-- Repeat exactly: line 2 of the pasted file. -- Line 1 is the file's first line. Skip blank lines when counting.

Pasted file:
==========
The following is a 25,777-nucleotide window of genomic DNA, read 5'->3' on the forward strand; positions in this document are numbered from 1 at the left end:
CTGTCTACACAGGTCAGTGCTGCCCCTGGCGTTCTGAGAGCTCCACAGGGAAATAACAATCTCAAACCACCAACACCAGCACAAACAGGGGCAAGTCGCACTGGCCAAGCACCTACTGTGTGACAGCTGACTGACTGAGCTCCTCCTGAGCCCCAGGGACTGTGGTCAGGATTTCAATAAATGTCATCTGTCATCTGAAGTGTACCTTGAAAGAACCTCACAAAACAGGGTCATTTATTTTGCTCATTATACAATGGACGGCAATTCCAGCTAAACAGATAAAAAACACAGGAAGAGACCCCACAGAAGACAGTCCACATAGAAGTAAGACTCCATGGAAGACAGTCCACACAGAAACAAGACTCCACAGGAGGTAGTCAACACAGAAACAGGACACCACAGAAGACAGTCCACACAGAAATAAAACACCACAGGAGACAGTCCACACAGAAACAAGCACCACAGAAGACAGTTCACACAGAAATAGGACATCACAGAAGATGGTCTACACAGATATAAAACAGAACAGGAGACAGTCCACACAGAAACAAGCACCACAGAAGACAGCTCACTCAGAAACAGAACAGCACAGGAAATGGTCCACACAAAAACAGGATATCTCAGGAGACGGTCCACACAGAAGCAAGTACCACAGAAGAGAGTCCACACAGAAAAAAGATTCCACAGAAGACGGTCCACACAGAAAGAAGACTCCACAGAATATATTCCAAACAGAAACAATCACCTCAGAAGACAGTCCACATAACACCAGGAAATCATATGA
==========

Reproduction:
CTGTCTACACAGGTCAGTGCTGCCCCTGGCGTTCTGAGAGCTCCACAGGGAAATAACAATCTCAAACCACCAACACCAGCACAAACAGGGGCAAGTCGCACTGGCCAAGCACCTACTGTGTGACAGCTGACTGACTGAGCTCCTCCTGAGCCCCAGGGACTGTGGTCAGGATTTCAATAAATGTCATCTGTCATCTGAAGTGTACCTTGAAAGAACCTCACAAAACAGGGTCATTTATTTTGCTCATTATACAATGGACGGCAATTCCAGCTAAACAGATAAAAAACACAGGAAGAGACCCCACAGAAGACAGTCCACATAGAAGTAAGACTCCATGGAAGACAGTCCACACAGAAACAAGACTCCACAGGAGGTAGTCAACACAGAAACAGGACACCACAGAAGACAGTCCACACAGAAATAAAACACCACAGGAGACAGTCCACACAGAAACAAGCACCACAGAAGACAGTTCACACAGAAATAGGACATCACAGAAGATGGTCTACACAGATATAAAACAGAACAGGAGACAGTCCACACAGAAACAAGCACCACAGAAGACAGCTCACTCAGAAACAGAACAGCACAGGAAATGGTCCACACAAAAACAGGATATCTCAGGAGACGGTCCACACAGAAGCAAGTACCACAGAAGAGAGTCCACACAGAAAAAAGATTCCACAGAAGACGGTCCACACAGAAAGAAGACTCCACAGAATATATTCCAAACAGAAACAATCACCTCAGAAGACAGTCCACATAACACCAGGAAATCATATGA